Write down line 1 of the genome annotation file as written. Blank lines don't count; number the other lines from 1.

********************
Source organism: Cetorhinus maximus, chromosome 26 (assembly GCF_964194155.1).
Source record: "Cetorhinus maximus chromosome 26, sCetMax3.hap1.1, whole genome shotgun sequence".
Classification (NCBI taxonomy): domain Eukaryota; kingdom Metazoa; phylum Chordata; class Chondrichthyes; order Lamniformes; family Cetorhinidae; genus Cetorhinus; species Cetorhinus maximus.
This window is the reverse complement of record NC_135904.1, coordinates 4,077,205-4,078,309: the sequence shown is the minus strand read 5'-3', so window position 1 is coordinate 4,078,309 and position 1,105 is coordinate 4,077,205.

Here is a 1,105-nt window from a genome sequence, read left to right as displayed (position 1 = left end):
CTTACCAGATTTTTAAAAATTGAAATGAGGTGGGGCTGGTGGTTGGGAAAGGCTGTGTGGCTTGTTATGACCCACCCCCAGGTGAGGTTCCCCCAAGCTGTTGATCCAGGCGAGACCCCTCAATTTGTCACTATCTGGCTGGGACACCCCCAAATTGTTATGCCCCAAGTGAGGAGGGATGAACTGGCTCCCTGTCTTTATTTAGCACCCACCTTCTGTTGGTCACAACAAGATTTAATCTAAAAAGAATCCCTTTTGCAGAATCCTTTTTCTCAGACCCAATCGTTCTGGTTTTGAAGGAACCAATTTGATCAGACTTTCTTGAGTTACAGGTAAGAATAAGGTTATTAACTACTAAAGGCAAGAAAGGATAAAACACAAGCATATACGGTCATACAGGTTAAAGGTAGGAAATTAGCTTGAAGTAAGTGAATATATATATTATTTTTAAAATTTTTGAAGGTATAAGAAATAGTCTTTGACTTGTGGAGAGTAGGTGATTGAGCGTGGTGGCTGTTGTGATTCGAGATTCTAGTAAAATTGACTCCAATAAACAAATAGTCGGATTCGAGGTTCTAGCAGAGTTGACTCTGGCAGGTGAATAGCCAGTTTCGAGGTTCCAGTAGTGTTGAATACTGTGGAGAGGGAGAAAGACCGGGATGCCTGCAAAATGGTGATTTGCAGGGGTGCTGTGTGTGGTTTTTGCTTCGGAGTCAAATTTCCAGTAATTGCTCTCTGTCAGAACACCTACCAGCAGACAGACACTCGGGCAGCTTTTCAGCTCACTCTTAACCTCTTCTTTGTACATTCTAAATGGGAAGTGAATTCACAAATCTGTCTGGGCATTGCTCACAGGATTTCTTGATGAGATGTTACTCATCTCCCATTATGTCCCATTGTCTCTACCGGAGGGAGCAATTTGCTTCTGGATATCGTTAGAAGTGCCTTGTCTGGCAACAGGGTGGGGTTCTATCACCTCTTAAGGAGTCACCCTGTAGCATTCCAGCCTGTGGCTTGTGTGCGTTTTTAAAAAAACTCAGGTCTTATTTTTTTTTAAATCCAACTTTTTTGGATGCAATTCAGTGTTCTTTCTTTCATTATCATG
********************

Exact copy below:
Source organism: Cetorhinus maximus, chromosome 26 (assembly GCF_964194155.1).